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  • 1.
    Bosnic, Ivana
    et al.
    University of Zagreb.
    Cavrak, Igor
    University of Zagreb.
    Orlic, Marin
    University of Zagreb.
    Zagar, Mario
    University of Zagreb.
    Crnkovic, Ivica
    Mälardalen University, School of Innovation, Design and Engineering.
    Avoiding Scylla and Charybdis in Distributed Software Development Course2011In: Proceedings - International Conference on Software Engineering 2011, 2011, p. 26-30Conference paper (Refereed)
    Abstract [en]

    Teaching Distributed Software Development (DSD) is a challenging task. A convincing simulation of distributed environment in a local environment is practically impossible. Teaching DSD in distributed environment is more realistic since the students directly experience all its specifics. However, teaching in distributed environment, in which several geographically separated teams participate, is very demanding. Different types of obstacles occur, from administrative and organizational to technical ones. This paper describes some of the challenges, lessons learned, but also success stories of the DSD course performed now eight year in a row.

  • 2.
    Bosnic, Ivana
    et al.
    University of Zagreb, Croatia.
    Cavrak, Igor
    University of Zagreb, Croatia.
    Orlic, Marin
    University of Zagreb, Croatia.
    Zagar, Mario
    University of Zagreb, Croatia.
    Crnkovic, Ivica
    Mälardalen University, School of Innovation, Design and Engineering.
    Student Motivation in Distributed Software Development Projects2011In: Proceedings - International Conference on Software Engineering 2011, 2011, p. 31-35Conference paper (Refereed)
    Abstract [en]

    In this paper we discuss challenges faced in conducting distributed student projects within a scope of a distributed software development university course. Student motivation and demotivation factors, along with perceived cultural differences, are identified and analyzed on the basis of data collected from a number of student projects.

  • 3.
    Bosnic, Ivana
    et al.
    University of Zagreb.
    Cavrak, Igor
    University of Zagreb.
    Zagar, Mario
    University of Zagreb.
    Land, Rikard
    Mälardalen University, School of Innovation, Design and Engineering.
    Crnkovic, Ivica
    Mälardalen University, School of Innovation, Design and Engineering.
    Customers' Role in Teaching Distributed Software Development2010In: Software Engineering Education Conference, Proceedings, Pittsburgh, PA, USA, 2010, p. 73-80Conference paper (Refereed)
    Abstract [en]

    This paper describes different aspects of teaching distributed software development, regarding the types of project customers: industry and academia. These approaches enable students to be more engaged in real-world situations, by having customers from the industry, local or distributed customers in universities, distributed customers in software engineering contests or being involved in an ongoing project, thus simulating the company merging. The methods we describe are used in a distributed project-oriented course, which is jointly carried out by two universities from Sweden and Croatia. The paper presents our experiences of such projects being done during the course, the differences in each approach, issues observed and ways to solve them, in order to create a more engaging education for better-prepared engineers of tomorrow.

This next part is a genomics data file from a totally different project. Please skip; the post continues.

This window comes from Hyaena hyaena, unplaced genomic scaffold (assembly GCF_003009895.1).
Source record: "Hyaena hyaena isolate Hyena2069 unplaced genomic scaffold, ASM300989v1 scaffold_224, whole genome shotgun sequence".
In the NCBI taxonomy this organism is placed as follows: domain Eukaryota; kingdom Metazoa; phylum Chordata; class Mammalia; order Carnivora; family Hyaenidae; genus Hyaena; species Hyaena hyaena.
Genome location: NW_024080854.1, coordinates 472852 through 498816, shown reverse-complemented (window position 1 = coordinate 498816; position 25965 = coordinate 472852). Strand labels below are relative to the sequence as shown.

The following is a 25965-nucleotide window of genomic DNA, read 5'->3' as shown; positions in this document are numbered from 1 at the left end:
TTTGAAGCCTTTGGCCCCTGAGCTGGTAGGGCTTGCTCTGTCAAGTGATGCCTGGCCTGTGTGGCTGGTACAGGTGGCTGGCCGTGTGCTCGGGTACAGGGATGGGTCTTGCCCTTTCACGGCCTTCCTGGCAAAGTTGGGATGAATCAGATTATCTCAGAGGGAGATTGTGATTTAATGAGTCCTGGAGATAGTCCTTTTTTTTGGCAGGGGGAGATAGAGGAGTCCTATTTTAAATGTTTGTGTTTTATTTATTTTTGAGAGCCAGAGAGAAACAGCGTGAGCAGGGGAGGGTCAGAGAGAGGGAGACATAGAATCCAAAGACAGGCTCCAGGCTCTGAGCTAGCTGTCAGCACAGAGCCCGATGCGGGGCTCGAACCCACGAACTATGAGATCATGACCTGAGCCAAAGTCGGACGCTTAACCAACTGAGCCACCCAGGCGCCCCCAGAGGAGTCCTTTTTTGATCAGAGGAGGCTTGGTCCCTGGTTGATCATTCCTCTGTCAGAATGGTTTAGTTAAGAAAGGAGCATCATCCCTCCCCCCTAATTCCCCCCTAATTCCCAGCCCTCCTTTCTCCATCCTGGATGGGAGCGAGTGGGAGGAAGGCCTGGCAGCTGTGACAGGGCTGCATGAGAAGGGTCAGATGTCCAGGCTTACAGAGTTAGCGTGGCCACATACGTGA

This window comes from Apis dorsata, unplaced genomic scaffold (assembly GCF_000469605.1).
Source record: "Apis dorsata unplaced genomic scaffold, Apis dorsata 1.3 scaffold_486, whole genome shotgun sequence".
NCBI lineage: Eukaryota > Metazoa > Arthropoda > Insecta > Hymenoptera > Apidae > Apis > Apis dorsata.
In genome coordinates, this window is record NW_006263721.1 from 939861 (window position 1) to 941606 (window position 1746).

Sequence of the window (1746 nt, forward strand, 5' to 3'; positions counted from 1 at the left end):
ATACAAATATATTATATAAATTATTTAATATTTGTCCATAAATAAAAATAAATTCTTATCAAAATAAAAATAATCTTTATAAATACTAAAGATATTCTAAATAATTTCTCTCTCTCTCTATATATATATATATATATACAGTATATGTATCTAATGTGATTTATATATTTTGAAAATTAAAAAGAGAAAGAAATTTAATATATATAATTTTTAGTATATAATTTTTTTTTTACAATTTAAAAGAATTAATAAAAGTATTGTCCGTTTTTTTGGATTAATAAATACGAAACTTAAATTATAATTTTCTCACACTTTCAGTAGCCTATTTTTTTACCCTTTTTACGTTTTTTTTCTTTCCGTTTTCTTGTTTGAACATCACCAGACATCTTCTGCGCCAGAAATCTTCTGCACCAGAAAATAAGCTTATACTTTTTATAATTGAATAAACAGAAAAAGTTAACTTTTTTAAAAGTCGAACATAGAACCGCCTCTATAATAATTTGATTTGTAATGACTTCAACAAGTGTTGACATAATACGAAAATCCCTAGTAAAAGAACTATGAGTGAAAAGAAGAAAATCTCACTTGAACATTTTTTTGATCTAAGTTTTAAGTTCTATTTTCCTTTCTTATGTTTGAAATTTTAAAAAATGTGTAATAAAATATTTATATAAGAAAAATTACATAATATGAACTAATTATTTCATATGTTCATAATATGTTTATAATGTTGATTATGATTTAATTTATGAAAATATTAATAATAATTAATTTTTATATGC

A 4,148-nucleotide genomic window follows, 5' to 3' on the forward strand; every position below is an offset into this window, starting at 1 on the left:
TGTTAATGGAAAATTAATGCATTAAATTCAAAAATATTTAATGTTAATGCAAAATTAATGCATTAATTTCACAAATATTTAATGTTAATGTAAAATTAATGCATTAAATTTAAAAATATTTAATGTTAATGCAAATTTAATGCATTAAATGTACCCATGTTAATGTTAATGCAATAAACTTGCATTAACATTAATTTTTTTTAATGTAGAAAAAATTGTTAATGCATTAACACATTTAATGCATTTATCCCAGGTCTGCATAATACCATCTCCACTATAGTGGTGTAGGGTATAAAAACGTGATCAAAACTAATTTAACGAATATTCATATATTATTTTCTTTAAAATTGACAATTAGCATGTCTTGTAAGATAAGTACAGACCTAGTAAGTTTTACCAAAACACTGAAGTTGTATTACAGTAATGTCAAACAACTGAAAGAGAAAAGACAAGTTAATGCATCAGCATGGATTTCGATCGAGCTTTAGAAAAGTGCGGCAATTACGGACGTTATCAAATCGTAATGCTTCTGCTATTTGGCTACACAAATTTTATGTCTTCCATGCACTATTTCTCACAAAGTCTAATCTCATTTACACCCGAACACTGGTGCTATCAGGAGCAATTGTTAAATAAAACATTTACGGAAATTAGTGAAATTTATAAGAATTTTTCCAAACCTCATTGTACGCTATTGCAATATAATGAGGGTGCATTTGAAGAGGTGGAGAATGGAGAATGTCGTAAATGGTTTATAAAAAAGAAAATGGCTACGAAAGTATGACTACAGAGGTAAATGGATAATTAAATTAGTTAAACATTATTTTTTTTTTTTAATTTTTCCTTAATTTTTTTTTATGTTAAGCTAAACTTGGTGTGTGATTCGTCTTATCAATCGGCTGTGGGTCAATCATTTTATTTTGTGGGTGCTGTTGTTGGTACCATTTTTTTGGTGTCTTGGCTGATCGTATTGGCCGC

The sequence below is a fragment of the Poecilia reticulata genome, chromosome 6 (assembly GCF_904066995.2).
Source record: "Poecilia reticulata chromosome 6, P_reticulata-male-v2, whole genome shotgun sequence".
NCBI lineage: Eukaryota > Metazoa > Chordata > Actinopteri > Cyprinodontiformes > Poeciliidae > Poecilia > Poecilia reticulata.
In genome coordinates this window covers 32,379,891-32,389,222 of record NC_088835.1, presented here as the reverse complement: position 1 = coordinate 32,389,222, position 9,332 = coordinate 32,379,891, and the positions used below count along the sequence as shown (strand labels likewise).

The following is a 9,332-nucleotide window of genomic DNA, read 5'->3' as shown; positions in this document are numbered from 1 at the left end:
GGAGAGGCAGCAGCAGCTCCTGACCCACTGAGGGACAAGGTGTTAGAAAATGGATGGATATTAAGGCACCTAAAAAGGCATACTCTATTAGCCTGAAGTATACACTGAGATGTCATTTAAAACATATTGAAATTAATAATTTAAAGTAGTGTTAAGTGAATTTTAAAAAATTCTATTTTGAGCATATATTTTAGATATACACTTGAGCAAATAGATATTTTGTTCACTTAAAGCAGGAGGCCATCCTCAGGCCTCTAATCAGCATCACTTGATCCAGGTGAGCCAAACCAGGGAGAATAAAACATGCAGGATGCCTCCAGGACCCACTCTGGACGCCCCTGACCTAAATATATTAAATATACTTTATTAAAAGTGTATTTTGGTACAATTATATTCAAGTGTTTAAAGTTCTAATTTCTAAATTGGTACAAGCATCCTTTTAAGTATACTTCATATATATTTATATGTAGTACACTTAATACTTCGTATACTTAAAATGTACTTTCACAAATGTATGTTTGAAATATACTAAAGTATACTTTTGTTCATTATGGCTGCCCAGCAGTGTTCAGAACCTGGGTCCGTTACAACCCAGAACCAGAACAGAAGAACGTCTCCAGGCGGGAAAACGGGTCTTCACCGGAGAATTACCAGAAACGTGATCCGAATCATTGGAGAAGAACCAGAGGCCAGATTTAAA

• 4.
    Bosnic, Ivana
    et al.
    University of Zagreb.
    Ciccozzi, Federico
    Mälardalen University, School of Innovation, Design and Engineering, Embedded Systems.
    Cavrak, Igor
    University of Zagreb.
    Orlic, Marin
    FER, University Zagreb, Croatia.
    Mirandola, Raffaela
    Politecnico di Milano.
    Multi-dimensional Assessment of Risks in a Distributed Software Development Course2013Conference paper (Refereed)
    Abstract [en]

    The organizational shift from local to global settings in many software development initiatives has triggered the need for entailing it when educating the future software engineers. Several educational institutions have embraced this need and started collaborating for the provision of global software engineering courses. The rather complex nature of such courses results in a wider range of risks, in comparison to standard software engineering courses, that arise in different dimensions, ranging from course- to result-related, and for different reasons. In this work we provide an assessment of such a variety of risks as well as their causes, and we give a hint on how they may affect each other based on our 10-year-long experience with a tightly integrated GSD course.

  • 5.
    Cavrak, Igor
    et al.
    University of Zagreb.
    Orlic, Marin
    University of Zagreb.
    Crnkovic, Ivica
    Mälardalen University, School of Innovation, Design and Engineering.
    Collaboration Patterns in Distributed Software Development Projects2012In: Proceedings - International Conference on Software Engineering, 2012, p. 1235-1244Conference paper (Refereed)
    Abstract [en]

    The need for educating future software engineers in the field of global software engineering is recognized by many educational institutions. In this paper we outline the characteristics of an existing global software development course run over a period of nine years, and present a flexible project framework for conducting student projects in a distributed environment. Based on data collected from fourteen distributed student projects, a set of collaboration patterns is identified and their causes and implications described. Collaboration patterns are a result of the analysis of collaboration links within distributed student teams, and can assist teachers in better understanding of the dynamics found in distributed projects.

1 - 5 of 5
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